Brad Watts Brad Watts
Vice President, Patents and Innovation Policy, Global Innovation Policy Center (GIPC), U.S. Chamber of Commerce


May 22, 2024


Innovation works when we have all kinds of people involved in the process. We need people with different backgrounds, perspectives, and experiences working in our innovation ecosystem to truly find all the solutions to the world’s problems.

More people, better results: Inclusive innovation provides an immense strategic advantage to America’s economy and national security. Unfortunately, the innovation ecosystem has at times been inaccessible for many people. For example, women and people of color hold significantly fewer patents - a key indicator of innovative output - than their Caucasian and male counterparts. By failing to engage these Americans, we are missing out on more than just new products, services, and creative ideas; we are neglecting a wealth of social and economic growth that could propel us forward.

Time and Change: Thankfully, we’re beginning to see changes in the right direction. New data from the U.S. Patent and Trademark Office (“USPTO”) shows promising trends. More women are entering and staying active in the patent system than ever before. In fact, the number of patents with at least one-woman inventor increased to 21.9% by the end of 2019. And it’s important to note that many of these women are patenting in STEM fields. We’ve made progress, but there’s plenty more potential to unlock.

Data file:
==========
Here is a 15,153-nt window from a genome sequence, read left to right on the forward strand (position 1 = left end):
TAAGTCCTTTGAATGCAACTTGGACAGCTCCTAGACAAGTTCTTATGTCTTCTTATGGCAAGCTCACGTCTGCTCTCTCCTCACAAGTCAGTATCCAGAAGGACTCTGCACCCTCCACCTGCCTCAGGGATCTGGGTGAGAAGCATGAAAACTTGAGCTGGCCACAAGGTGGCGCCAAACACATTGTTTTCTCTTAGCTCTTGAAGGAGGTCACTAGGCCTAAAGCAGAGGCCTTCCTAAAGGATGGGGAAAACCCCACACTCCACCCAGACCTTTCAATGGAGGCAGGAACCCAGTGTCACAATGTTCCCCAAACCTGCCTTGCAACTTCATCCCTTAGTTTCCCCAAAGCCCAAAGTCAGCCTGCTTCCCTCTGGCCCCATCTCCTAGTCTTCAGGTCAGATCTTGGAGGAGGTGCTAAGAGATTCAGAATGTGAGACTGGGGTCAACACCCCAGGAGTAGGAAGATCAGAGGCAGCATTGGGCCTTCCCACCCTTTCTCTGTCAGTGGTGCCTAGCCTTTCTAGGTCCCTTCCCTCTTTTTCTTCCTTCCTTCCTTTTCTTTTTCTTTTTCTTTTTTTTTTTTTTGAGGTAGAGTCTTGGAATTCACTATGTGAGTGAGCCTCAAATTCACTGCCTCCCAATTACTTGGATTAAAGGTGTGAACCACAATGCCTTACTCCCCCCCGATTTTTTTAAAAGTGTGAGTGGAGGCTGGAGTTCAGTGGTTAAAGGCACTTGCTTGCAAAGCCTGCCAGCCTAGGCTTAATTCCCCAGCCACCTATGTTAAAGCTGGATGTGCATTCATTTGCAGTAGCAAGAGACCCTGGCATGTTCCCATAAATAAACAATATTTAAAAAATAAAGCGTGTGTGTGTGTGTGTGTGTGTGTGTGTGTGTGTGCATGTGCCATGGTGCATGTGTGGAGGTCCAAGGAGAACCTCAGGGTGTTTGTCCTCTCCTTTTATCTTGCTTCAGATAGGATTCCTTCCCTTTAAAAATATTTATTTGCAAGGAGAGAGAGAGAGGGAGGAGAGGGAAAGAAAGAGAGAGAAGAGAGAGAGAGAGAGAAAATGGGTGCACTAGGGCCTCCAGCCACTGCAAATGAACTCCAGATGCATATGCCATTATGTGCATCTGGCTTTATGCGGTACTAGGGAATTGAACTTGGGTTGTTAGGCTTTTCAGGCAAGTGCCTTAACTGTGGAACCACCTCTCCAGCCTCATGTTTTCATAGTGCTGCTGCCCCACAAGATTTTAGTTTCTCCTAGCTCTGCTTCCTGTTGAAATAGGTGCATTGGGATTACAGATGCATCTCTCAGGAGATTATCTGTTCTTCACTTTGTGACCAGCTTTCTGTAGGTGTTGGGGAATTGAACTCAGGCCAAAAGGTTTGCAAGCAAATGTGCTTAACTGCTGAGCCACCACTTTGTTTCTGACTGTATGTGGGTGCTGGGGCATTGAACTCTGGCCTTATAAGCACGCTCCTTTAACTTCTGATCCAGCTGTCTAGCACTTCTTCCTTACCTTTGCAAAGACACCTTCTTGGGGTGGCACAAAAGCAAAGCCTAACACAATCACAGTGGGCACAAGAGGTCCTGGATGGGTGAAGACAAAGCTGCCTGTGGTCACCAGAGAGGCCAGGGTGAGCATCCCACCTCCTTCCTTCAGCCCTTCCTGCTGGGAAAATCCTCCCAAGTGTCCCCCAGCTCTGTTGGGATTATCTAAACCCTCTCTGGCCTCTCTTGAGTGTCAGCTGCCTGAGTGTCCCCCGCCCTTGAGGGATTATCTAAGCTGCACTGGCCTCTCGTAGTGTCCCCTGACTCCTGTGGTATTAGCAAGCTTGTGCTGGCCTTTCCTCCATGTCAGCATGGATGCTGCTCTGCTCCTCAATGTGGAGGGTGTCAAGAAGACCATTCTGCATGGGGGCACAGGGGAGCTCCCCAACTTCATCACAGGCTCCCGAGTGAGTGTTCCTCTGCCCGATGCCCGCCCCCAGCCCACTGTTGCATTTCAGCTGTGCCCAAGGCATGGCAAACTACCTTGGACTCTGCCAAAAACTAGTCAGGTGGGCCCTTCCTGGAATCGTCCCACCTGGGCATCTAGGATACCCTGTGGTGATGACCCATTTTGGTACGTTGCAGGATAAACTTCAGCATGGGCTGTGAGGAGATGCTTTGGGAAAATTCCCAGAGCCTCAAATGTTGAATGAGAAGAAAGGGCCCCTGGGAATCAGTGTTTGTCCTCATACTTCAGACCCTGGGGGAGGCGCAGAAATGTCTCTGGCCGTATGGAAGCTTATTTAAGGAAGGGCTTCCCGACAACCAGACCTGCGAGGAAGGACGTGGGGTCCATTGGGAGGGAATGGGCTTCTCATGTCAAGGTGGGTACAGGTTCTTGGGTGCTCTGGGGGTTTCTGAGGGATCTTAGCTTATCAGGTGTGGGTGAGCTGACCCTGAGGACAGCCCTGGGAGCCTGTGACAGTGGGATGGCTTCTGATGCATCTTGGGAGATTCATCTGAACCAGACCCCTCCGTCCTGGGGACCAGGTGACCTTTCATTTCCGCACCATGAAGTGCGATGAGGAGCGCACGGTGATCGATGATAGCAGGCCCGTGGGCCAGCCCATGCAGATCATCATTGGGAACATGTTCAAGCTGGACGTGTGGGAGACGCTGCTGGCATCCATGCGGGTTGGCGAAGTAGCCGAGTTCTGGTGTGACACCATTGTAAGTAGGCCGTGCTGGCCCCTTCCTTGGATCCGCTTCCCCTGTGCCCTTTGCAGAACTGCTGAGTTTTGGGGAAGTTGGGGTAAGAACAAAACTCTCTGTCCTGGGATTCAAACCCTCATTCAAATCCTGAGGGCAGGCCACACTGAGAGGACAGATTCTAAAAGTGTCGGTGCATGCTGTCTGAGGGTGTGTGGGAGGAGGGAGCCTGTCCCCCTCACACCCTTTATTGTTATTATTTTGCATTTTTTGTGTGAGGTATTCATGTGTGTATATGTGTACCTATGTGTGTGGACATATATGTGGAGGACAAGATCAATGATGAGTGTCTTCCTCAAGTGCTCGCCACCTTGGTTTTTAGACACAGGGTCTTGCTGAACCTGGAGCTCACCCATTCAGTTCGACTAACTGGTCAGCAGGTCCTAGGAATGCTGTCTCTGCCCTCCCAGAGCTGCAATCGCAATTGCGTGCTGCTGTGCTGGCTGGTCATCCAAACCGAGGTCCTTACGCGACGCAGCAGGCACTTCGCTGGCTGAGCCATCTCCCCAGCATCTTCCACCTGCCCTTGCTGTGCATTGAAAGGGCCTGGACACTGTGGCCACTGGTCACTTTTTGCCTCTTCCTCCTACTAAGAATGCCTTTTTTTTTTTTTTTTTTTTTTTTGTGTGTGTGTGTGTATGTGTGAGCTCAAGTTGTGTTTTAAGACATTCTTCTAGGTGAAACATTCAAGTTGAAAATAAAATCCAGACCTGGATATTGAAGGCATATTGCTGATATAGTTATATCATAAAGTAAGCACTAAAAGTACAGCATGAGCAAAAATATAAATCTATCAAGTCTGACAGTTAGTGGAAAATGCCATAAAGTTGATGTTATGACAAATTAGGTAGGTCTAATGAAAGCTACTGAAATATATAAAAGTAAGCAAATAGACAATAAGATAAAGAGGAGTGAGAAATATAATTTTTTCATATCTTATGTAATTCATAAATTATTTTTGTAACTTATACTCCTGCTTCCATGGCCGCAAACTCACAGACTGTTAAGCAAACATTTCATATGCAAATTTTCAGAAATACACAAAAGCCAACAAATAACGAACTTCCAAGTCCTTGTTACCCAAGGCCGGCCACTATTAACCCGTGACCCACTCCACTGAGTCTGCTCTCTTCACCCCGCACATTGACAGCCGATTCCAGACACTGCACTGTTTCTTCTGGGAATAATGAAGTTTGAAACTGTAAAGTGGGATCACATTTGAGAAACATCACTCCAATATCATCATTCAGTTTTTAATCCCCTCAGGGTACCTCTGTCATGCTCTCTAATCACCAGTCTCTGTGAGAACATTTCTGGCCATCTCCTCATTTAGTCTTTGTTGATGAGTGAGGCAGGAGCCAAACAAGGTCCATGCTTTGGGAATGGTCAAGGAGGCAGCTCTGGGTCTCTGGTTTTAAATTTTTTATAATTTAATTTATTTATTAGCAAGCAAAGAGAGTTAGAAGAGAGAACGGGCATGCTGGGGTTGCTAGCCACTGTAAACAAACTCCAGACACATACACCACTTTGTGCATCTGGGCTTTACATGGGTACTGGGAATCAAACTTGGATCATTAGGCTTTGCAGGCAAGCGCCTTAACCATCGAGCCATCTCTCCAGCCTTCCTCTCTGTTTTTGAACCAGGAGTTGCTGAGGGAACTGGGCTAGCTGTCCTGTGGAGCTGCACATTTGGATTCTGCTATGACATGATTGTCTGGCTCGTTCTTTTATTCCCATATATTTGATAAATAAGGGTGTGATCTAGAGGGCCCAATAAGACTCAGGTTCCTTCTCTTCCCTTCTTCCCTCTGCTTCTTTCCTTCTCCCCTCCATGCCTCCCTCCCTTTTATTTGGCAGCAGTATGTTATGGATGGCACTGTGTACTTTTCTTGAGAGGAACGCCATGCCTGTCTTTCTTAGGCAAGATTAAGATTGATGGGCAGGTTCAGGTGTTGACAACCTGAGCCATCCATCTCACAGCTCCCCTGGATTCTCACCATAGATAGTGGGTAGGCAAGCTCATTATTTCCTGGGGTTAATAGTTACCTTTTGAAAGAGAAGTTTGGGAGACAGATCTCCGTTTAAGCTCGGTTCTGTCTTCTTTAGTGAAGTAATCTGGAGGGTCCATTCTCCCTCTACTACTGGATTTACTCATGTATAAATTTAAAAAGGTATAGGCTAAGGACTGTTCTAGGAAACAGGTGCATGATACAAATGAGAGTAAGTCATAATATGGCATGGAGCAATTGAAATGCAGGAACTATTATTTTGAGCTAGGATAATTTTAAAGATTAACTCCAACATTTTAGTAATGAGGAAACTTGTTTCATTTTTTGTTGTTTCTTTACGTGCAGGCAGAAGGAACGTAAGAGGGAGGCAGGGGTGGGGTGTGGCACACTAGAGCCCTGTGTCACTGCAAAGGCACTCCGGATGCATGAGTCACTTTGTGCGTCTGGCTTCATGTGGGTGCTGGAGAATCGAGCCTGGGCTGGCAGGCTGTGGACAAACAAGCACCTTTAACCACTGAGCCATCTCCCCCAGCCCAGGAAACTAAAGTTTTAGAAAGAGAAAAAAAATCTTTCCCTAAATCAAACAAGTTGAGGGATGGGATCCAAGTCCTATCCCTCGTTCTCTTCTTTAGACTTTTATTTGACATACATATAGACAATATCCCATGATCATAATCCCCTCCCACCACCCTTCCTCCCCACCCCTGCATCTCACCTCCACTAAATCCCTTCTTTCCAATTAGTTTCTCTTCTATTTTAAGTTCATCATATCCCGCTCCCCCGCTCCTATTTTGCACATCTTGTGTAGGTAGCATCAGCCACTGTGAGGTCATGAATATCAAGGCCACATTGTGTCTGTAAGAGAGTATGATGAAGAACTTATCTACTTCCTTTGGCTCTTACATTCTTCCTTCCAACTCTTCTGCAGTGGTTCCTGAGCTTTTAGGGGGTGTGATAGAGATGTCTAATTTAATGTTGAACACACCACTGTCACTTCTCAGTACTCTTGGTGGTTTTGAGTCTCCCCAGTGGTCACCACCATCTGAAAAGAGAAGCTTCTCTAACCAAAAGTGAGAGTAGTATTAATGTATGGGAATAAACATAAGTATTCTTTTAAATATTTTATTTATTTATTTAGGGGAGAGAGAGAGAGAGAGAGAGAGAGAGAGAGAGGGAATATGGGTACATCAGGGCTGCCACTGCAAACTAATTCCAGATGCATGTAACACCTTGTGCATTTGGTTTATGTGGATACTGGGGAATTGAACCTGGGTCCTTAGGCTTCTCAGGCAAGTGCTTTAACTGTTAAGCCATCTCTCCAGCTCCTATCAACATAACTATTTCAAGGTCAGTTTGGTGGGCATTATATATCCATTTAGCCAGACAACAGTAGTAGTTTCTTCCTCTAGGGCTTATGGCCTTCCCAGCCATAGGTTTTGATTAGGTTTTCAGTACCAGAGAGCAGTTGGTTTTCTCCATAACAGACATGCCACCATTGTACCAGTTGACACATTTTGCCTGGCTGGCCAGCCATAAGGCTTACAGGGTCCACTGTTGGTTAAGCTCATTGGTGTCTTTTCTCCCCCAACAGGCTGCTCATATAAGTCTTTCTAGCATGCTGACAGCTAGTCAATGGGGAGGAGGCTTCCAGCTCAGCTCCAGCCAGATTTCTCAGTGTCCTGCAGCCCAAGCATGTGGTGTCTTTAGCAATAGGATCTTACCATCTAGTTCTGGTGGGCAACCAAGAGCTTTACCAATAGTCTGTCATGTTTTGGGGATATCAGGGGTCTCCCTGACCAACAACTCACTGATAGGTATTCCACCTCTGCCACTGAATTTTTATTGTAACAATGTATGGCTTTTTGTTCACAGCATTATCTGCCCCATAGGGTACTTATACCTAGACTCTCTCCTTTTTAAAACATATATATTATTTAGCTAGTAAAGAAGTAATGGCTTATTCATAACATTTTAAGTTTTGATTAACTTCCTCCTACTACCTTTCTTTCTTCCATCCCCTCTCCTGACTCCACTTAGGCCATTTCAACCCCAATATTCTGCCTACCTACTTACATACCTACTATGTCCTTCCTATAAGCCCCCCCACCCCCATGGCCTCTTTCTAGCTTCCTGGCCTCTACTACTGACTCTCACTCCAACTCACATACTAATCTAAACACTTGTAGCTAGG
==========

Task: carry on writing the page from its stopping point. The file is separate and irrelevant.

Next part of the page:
Business and government are leading the way: The Chamber of Commerce has included inclusive innovation in our IP Principles, a guide policymakers can consider as they make improvements to our innovation ecosystem. The principles make clear that Americans from every walk of life must become engaged in the IP system and that the U.S. government should, in coordination with the private sector, develop policies that create a ‘lost Einstein’ innovator pipeline.

USPTO’s 2022-2026 strategic plan names inclusive innovation as the first of its five goals. And, just a few weeks ago, USPTO launched a national strategy for inclusive innovation. Better still Congress is also routinely addressing the need for inclusive innovation. American leaders must continue developing policies that empower every people to innovate.

The bottom line: The Chamber is committed to ensuring that innovation and creativity are open to everyone. Working together, private businesses and government can power an innovation ecosystem that reflects our American melting pot. By doing so, we can ensure that America will lead in the development and creation of the next generation of new products, services, brands, and groundbreaking technologies.    

About the authors

Brad Watts

Brad Watts

Brad Watts is the Vice President for Patents and Innovation Policy at the U.S. Chamber of Commerce's Global Innovation Policy Center (GIPC). He works with U.S. Chamber members to foster a political, legal, and economic environment where innovators and creators can invest in the next big thing for the benefit of Americans and the world.

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